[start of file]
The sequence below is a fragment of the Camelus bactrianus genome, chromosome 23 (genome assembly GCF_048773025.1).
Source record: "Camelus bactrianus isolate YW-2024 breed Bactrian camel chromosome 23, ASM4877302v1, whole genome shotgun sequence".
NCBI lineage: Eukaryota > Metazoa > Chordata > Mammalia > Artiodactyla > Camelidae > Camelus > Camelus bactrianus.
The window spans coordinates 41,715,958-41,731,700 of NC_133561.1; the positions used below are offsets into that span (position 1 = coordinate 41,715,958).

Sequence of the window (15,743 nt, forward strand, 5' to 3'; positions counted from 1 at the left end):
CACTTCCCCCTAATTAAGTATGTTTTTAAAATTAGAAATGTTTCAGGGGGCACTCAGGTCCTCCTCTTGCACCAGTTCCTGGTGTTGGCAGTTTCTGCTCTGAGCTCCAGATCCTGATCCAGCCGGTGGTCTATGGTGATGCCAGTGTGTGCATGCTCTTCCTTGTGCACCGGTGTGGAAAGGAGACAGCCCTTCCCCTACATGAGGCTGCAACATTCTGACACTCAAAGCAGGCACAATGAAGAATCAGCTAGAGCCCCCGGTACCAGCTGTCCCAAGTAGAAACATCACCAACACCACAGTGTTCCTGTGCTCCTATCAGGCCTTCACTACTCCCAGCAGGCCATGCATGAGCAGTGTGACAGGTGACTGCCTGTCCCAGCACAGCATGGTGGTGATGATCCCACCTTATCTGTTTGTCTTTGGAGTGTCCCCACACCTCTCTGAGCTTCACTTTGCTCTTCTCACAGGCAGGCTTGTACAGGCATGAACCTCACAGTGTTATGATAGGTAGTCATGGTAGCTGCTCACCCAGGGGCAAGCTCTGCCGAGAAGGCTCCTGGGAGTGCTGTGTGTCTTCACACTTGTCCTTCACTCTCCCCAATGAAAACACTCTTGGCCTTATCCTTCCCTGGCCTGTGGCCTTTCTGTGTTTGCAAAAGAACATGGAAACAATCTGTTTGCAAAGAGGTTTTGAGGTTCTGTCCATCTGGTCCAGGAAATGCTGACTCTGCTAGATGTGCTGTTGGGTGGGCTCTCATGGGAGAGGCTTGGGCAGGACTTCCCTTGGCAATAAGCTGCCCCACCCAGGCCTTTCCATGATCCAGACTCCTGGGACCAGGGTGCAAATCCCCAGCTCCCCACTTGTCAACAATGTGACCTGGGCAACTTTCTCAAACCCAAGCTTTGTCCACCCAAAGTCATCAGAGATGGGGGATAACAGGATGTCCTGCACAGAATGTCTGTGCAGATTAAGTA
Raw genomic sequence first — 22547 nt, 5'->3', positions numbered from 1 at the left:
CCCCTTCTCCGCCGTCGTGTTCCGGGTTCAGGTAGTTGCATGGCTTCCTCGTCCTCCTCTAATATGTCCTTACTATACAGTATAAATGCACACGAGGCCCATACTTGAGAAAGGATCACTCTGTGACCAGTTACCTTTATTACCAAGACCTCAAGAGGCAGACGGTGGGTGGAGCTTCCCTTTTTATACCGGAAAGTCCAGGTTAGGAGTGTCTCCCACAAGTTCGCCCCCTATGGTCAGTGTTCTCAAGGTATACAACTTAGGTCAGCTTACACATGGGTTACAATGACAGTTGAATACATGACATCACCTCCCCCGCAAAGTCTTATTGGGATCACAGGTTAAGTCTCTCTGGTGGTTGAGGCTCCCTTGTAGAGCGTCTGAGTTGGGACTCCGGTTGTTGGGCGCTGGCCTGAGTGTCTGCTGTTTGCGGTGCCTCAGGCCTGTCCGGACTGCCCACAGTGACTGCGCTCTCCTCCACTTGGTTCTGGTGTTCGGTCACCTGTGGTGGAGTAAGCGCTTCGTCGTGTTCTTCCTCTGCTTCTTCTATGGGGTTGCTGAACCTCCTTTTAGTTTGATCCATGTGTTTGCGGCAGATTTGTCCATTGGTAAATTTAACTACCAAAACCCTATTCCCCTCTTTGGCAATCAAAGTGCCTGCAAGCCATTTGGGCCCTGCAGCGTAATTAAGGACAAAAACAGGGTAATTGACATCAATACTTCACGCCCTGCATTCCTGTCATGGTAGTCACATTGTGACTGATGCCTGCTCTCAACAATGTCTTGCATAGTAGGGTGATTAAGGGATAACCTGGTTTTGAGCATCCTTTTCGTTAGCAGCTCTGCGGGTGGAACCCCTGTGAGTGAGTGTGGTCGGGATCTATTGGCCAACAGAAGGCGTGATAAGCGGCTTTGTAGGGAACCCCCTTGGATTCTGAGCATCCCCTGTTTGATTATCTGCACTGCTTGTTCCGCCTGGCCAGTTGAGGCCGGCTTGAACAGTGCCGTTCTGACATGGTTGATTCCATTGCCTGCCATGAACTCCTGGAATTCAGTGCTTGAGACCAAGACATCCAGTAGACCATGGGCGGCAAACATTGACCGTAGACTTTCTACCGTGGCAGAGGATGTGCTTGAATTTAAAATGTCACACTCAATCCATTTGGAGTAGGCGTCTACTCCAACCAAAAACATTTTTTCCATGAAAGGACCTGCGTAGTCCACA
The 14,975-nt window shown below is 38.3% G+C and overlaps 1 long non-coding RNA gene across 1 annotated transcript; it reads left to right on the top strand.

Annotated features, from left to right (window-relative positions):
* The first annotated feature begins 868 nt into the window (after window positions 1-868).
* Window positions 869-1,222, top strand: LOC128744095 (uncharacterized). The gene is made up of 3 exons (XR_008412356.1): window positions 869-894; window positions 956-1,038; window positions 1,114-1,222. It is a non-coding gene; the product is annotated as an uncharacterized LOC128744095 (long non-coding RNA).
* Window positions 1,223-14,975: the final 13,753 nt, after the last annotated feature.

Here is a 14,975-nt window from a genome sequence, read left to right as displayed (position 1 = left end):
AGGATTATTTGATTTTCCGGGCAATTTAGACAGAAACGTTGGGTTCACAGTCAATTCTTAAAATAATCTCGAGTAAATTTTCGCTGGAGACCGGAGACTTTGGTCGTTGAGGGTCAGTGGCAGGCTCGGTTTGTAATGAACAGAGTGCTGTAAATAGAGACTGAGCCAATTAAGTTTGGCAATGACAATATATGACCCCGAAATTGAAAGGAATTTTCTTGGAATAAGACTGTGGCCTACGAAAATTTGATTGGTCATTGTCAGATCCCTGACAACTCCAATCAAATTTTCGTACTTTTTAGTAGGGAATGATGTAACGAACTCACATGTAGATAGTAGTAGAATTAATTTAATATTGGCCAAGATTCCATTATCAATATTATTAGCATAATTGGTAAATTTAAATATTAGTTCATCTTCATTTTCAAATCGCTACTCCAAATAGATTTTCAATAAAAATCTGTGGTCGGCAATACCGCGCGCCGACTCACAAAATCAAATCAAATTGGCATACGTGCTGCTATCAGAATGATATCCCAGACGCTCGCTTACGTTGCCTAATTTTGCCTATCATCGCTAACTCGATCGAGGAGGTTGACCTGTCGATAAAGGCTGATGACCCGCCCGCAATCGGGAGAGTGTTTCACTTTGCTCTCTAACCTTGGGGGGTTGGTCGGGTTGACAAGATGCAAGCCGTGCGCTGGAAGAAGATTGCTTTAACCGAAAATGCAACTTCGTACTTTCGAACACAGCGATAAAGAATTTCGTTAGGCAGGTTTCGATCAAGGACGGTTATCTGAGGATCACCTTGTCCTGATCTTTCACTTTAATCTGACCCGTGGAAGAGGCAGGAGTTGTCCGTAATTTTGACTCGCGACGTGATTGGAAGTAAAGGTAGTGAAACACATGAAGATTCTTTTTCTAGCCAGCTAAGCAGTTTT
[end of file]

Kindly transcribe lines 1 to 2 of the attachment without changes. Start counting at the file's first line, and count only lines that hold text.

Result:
The sequence below is a fragment of the Camelus bactrianus genome, chromosome 23 (genome assembly GCF_048773025.1).
Source record: "Camelus bactrianus isolate YW-2024 breed Bactrian camel chromosome 23, ASM4877302v1, whole genome shotgun sequence".